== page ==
And yes Gate has contributed more to Charities then anyone in history. And he did while still relatively young. But he gets no credit because most of the money has to minoraties.

By Aikouka on 11/20/2006 9:18:57 AM , Rating: 4
No, he gets no credit because people have some zany instilled hatred because their operating system has crashed before. Yet, I don't see why Party Poker causing system instability is Microsoft's fault? Maybe someone should create System Monitoring Anti-PEBKAC software? The software would track what you do and if it sees you making stupid decisions ( such as installing PartyPoker or something wonderful from 180 Solutions ), it will lower your access rights automatically. Therefore, you will not be able to make such dumb choices which gives your computer a PEBKAC.

By psychobriggsy on 11/20/2006 9:41:23 AM , Rating: 5
A decent OS doesn't let dodgy application software destabilise it.

However the OS isn't helped by application software trying to alter system libraries and configurations. Hence the increasing level of system file protection in Windows to stop applications (and more sneaky software) altering the OS.

We all know the sheepbrained masses won't bother to learn how to run a computer properly so they don't get viruses, spyware and all that. Even if the OS enforced non-administrator accounts for users, they'd happily pop in their password when it said "SpyOnYou Pro 4 Installer blah blah"...

The safest OS would be one that only executed applications that were signed by the OS vendor. If Microsoft went that route, you can imagine the uproar about limiting freedom, etc, even if the service was free and merely involved checking that the application was safe for end users. OTOH this is what Microsoft is moving towards for drivers (WHQL etc), but that's because it will guarantee good quality drivers only.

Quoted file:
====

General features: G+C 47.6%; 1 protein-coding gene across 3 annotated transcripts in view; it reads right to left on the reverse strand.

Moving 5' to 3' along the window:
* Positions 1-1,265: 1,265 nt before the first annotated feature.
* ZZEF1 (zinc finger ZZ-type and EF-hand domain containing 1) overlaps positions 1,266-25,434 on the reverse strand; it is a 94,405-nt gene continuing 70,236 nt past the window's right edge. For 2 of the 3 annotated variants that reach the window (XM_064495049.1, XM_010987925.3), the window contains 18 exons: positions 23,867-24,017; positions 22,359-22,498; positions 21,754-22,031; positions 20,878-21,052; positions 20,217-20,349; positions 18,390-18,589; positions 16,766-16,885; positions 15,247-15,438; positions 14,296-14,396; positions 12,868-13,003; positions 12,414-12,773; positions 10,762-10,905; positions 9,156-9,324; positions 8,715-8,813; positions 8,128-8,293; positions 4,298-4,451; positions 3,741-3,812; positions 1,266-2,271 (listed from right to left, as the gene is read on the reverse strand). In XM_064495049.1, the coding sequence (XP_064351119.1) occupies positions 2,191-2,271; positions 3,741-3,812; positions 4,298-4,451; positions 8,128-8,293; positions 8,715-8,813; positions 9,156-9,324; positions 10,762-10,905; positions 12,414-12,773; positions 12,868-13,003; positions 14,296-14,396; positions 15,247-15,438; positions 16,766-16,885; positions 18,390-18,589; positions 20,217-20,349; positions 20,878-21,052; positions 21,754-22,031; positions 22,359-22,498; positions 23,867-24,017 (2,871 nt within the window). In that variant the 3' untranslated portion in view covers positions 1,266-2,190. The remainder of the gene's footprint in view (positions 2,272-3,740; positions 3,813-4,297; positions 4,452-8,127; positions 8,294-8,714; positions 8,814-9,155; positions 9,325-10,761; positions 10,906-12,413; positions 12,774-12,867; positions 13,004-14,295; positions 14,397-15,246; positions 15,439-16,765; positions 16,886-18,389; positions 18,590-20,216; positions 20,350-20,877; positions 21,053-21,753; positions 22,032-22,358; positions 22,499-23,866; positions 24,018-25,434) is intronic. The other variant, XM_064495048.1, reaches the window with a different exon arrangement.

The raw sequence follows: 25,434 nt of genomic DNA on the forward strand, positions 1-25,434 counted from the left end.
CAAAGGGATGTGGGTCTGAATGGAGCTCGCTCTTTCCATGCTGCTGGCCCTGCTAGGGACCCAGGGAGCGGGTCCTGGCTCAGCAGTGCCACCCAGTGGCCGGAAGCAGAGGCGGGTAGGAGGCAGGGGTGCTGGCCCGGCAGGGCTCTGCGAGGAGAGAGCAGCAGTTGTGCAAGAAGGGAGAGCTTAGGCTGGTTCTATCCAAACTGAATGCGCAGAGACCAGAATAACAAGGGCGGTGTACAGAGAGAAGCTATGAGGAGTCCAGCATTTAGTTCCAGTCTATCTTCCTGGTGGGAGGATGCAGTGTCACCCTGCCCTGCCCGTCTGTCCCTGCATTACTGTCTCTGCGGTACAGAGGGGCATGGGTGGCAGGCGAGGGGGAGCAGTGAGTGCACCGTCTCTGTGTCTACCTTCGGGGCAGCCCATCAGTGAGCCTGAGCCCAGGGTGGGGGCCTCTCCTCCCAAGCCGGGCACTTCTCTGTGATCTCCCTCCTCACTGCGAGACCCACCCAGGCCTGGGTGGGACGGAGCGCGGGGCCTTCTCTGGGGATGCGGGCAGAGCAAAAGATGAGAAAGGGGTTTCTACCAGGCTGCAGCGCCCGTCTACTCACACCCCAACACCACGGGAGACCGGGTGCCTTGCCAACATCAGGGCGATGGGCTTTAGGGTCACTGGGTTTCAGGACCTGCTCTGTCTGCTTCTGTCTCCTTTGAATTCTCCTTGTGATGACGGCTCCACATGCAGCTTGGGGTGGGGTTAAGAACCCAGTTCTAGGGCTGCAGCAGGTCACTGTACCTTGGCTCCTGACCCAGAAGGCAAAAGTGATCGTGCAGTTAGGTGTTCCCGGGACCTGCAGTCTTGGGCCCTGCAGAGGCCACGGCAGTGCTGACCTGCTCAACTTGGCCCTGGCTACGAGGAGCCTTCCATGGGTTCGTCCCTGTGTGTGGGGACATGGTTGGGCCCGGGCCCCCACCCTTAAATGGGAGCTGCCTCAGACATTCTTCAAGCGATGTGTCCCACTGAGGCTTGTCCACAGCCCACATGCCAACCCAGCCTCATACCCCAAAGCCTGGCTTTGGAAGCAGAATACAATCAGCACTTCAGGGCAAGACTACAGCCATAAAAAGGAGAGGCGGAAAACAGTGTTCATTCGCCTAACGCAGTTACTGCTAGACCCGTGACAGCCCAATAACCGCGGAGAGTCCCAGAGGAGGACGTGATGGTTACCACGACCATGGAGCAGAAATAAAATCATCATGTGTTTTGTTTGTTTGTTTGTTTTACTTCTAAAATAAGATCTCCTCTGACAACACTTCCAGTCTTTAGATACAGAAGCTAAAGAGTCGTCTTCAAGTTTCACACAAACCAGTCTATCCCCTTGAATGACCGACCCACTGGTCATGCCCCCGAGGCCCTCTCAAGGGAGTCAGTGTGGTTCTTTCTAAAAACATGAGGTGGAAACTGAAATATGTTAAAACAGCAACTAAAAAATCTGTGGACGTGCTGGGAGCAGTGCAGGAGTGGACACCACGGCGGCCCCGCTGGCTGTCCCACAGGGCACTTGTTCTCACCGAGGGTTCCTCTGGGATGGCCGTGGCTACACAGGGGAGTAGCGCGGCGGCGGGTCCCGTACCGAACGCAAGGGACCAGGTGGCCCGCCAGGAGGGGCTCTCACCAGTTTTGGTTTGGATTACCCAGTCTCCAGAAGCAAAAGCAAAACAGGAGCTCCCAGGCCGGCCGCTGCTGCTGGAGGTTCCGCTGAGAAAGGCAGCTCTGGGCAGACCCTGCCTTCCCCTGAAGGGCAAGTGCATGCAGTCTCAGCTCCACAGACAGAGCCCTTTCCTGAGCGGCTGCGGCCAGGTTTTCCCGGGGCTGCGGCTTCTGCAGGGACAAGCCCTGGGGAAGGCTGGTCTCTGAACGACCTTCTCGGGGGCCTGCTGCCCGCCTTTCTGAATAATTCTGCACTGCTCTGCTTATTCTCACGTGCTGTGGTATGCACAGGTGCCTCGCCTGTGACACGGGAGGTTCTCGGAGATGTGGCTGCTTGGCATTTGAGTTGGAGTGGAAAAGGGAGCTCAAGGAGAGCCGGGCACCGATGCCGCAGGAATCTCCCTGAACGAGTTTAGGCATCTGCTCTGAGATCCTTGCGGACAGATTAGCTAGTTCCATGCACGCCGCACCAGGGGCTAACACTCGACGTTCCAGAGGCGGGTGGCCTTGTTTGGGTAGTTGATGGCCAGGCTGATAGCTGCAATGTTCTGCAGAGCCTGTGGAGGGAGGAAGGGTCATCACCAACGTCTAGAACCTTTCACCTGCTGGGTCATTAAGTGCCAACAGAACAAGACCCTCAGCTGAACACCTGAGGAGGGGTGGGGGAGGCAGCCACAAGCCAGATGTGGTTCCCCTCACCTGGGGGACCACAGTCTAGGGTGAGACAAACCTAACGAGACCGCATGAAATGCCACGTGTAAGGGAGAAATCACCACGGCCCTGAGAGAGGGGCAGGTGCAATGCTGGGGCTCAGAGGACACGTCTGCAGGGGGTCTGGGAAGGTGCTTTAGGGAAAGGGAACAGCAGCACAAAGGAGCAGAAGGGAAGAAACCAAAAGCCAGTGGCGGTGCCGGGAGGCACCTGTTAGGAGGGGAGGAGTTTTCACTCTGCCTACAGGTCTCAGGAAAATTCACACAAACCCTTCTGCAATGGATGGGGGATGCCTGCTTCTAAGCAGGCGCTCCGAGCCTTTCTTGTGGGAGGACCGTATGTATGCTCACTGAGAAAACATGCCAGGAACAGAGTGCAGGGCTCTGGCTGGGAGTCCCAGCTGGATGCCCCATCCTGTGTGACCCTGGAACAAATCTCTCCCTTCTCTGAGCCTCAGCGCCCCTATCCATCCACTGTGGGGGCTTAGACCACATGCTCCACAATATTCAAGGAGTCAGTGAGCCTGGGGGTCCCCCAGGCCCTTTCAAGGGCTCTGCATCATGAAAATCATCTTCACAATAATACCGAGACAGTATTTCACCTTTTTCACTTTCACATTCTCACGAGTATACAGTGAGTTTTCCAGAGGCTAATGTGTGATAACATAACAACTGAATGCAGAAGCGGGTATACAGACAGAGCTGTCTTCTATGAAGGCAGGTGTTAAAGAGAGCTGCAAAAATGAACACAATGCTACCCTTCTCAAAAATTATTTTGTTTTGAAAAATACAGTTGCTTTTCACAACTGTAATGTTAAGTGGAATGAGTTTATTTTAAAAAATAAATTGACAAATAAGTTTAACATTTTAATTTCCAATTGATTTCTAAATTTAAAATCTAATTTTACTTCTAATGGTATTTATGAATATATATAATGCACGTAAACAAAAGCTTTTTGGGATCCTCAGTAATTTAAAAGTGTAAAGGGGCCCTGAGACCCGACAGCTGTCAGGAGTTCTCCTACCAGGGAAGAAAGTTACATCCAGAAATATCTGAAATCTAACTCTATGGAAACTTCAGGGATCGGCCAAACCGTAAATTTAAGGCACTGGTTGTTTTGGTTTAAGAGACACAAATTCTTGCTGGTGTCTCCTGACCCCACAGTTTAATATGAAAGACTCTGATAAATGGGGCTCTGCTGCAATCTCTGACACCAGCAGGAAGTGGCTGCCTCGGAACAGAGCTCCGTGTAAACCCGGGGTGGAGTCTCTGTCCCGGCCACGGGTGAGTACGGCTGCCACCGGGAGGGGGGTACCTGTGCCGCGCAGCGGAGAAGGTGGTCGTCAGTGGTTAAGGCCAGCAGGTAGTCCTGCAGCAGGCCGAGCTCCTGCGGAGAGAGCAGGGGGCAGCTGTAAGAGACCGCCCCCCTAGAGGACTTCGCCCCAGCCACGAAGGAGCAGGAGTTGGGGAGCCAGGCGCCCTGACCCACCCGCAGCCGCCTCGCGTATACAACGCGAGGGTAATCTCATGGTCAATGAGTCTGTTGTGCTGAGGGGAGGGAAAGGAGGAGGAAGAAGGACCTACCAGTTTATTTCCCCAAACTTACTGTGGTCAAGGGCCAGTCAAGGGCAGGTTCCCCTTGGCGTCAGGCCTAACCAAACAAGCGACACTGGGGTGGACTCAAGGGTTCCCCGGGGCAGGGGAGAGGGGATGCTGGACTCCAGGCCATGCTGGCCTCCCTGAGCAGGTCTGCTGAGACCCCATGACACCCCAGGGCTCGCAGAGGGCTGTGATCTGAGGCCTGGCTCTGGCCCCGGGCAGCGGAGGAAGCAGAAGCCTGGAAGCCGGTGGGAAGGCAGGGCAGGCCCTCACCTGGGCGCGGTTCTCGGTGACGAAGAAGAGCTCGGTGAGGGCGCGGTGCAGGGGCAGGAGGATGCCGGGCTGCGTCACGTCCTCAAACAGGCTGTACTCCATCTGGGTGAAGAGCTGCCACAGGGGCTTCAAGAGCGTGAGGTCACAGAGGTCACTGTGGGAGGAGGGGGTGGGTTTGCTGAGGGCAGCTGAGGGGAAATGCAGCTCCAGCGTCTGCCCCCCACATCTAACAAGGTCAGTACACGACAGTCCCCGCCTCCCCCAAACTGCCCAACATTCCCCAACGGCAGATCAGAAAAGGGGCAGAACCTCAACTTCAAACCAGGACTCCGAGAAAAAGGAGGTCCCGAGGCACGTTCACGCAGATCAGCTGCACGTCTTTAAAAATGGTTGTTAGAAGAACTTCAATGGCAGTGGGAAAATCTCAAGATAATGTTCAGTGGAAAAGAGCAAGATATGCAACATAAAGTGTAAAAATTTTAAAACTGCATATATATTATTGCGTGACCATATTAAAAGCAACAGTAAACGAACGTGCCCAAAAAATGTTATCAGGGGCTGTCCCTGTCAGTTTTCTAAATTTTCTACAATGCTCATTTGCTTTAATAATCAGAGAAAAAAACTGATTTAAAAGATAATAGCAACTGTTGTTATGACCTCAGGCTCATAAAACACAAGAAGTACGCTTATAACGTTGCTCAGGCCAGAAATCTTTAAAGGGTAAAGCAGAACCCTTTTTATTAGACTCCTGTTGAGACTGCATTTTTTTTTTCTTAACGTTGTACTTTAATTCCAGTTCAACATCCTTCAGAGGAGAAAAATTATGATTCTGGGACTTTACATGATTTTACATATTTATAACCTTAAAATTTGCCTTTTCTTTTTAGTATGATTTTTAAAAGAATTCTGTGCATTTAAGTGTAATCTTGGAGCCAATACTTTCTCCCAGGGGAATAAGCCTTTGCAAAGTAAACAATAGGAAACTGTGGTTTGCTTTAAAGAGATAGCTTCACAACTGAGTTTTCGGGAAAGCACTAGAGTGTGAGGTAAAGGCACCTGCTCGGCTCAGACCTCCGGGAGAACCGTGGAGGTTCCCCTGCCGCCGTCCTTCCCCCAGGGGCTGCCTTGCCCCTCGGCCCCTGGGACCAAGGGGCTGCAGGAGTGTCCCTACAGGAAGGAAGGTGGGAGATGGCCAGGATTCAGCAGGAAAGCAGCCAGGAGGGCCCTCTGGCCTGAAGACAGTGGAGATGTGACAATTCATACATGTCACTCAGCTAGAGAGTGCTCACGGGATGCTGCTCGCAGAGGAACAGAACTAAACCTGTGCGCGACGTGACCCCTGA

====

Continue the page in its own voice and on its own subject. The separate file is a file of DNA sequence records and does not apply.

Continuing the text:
By Aikouka on 11/20/2006 10:30:16 AM , Rating: 1
The OS gives a lot of power, but so do most Linux variants. The thing is, almost everyone runs Windows as an Administrator, which is comparable to always running Linux in root (there's the "su" command in linux for a reason). Unfortunately, explaining to users that they should receive less access priviledges would probably fall on a deaf ear as most people would either not care or find it offensive that you consider them "too stupid" to manage Windows.

By kamel5547 on 11/20/2006 12:32:49 PM , Rating: 2
Well at least for home users... most of our user base runs as "power user" and cannot install *most* applications. Mind you I hate companies (Google for example) that design their applications so they cna be installed without admin privileges. Its amazing how little spyware there is compared to when people ran as admins. Of course it also has the side benefit of keeping all the licensing ducks in a row.

By emboss on 11/20/2006 11:15:08 PM , Rating: 2
Another reason could be that most of the money was obtained through what could be at best be described as unethical business practices ...

By AlexWade on 11/20/2006 11:37:02 AM , Rating: 4